Lowell Libson & Jonny Yarker Ltd

  • Enamel on copper
  • 1¾ × inches · 45 × mm
  • Gilt-metal frame
    Signed, dated and inscribed on the counter-enamel 'The Rt Hon./ Charles. James. Fox / Horace Hone ARA / Pinxt.1807 / London'
  • Sold


  • With Edwin and Rosalind Bucher, in 1993;
  • Mrs T. S. Eliot;
  • Eliot sale, Christie’s 20 November 2013, lot 161; 
  • Private collection to 2021. 

This fine enamel portrait of the great statesman Charles James Fox was made in 1807 in the year after his death. Fox was the greatest whig politician of his generation, espousing a series of reforming ideas which had great influence amongst a coterie of his aristocratic friends and followers. Along with Fox Clubs, which held annual dinners on Fox’s birthday, his image became ubiquitous in whig circles. This posthumous deification took many forms. The bust of him by Joseph Nollekens became an indispensable adornment of whig houses. Locks of his hair and complete sets of his speeches were given as birthday presents in whig families. Portraits and busts appeared everywhere. In 1811 the prince of Wales took the oaths of office as regent with a bust of Fox at his side. This beautifully preserved enamel portrait is an early manifestation of the cult of Fox’s image.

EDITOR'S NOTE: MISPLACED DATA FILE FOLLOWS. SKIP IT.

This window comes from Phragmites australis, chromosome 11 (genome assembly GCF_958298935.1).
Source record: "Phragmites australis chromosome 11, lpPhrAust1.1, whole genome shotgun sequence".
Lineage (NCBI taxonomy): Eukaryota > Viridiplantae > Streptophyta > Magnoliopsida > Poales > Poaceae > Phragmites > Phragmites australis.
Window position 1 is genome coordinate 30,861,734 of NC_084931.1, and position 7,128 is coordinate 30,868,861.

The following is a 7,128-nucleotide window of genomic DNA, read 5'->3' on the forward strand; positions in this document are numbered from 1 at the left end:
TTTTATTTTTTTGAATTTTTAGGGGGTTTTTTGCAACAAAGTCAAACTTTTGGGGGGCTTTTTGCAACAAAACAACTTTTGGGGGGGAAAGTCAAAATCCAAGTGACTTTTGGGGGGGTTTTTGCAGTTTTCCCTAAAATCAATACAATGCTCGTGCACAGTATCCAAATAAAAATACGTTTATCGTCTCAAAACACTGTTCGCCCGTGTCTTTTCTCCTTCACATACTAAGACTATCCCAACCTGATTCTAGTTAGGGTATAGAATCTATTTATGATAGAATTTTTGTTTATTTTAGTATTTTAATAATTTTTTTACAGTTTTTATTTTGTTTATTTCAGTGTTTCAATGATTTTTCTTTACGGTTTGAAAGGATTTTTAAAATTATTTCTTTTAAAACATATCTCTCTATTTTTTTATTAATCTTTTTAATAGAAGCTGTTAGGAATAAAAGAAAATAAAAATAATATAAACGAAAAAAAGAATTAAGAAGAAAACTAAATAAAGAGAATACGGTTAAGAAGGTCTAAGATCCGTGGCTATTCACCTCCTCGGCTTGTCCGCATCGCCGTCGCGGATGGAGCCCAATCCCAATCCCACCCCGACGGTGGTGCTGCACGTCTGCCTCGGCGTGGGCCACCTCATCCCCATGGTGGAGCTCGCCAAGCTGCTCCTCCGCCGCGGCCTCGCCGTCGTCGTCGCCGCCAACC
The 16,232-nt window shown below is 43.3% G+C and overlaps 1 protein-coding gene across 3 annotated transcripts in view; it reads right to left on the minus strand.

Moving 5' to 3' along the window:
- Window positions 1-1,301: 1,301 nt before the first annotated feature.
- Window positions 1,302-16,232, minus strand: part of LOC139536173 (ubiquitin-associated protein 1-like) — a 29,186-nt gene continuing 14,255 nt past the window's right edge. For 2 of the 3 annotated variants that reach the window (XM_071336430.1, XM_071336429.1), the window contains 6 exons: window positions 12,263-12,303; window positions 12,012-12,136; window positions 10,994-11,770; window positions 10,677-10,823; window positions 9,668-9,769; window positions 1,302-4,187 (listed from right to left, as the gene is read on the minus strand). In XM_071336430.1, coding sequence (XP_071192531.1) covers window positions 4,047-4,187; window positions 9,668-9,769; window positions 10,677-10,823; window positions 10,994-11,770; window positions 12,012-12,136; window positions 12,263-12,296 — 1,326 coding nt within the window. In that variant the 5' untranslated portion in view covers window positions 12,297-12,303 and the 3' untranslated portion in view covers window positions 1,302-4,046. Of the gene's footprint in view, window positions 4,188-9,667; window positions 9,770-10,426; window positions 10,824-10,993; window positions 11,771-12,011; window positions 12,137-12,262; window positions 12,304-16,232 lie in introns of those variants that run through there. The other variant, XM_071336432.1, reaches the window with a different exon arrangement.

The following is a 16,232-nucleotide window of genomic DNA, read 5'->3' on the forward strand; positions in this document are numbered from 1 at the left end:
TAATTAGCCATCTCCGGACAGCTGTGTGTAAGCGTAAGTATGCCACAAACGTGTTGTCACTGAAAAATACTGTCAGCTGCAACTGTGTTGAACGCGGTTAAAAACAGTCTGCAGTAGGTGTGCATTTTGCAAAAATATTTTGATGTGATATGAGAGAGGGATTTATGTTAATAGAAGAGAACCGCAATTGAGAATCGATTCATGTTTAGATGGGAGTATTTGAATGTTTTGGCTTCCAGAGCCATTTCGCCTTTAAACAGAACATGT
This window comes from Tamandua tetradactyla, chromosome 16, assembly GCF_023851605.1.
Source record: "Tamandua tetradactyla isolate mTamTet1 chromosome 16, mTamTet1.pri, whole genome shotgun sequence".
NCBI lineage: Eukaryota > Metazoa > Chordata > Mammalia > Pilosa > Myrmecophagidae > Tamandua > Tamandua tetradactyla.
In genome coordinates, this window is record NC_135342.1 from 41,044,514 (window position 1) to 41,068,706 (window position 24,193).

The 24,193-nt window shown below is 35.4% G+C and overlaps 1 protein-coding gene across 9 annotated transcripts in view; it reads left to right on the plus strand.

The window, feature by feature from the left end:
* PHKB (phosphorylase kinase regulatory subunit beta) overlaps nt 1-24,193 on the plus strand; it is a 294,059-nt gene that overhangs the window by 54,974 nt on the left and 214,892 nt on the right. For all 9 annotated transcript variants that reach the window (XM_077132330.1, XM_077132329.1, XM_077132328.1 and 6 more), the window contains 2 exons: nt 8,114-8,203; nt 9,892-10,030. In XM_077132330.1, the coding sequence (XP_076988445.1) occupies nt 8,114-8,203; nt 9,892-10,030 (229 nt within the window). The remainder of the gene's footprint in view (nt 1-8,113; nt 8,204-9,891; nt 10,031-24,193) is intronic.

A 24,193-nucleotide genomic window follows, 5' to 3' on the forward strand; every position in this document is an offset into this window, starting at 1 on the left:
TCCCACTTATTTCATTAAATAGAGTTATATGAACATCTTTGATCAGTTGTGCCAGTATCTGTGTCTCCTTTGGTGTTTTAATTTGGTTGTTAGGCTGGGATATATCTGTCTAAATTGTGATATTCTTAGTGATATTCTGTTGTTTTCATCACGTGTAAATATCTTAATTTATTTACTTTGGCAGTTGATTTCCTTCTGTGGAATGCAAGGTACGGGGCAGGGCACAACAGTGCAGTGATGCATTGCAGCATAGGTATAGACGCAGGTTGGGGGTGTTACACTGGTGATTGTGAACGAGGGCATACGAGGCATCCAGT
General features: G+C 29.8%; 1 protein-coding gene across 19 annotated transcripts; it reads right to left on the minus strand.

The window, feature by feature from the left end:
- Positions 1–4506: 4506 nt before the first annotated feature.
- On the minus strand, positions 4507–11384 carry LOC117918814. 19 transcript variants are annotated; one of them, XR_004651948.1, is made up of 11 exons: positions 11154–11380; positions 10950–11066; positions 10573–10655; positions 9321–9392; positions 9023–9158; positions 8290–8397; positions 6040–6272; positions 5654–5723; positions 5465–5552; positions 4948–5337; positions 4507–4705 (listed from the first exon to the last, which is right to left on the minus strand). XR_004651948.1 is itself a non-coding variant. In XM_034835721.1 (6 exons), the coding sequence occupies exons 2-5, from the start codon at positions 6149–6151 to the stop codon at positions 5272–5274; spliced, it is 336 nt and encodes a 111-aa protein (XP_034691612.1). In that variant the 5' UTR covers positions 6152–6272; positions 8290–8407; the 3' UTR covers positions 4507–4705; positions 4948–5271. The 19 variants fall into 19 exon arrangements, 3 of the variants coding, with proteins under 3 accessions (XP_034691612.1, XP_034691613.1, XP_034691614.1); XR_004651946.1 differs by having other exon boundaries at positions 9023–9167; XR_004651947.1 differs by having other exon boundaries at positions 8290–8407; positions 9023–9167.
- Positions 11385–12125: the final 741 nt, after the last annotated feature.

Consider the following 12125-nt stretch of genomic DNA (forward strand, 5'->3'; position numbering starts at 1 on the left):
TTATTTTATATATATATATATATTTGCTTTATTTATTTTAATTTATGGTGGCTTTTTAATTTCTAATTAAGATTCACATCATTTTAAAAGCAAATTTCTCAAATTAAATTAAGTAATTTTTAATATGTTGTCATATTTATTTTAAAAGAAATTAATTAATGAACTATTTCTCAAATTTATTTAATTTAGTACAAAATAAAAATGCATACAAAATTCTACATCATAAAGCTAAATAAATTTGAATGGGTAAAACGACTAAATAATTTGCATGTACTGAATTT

Horace Hone was born in Frith Street, Soho, London, the second son of the painter Nathaniel Hone and Mary. On 19 October 1770 he entered the Royal Academy Schools when his age was recorded as '17 11th Febry next', indicating that he was born on 11 February 1754. He exhibited at the Royal Academy from 1772 to 1822 and was elected an associate of the academy in 1779. In 1782 he went to Dublin, where he established a successful practice, living in Dorset Street. He painted in watercolour and enamel as well as producing engravings. In 1795 he became miniature painter to the prince of Wales.

This fine enamel is carefully signed and inscribed by Hone. It is based on a portrait of Charles James Fox by Thomas Lawrence which was made in 1802, formerly with Lowell Libson Ltd. This engaging portrait was latterly in the exceptional collection of miniatures assembled by Valerie Eliot, the widow of the poet, T.S. Eliot.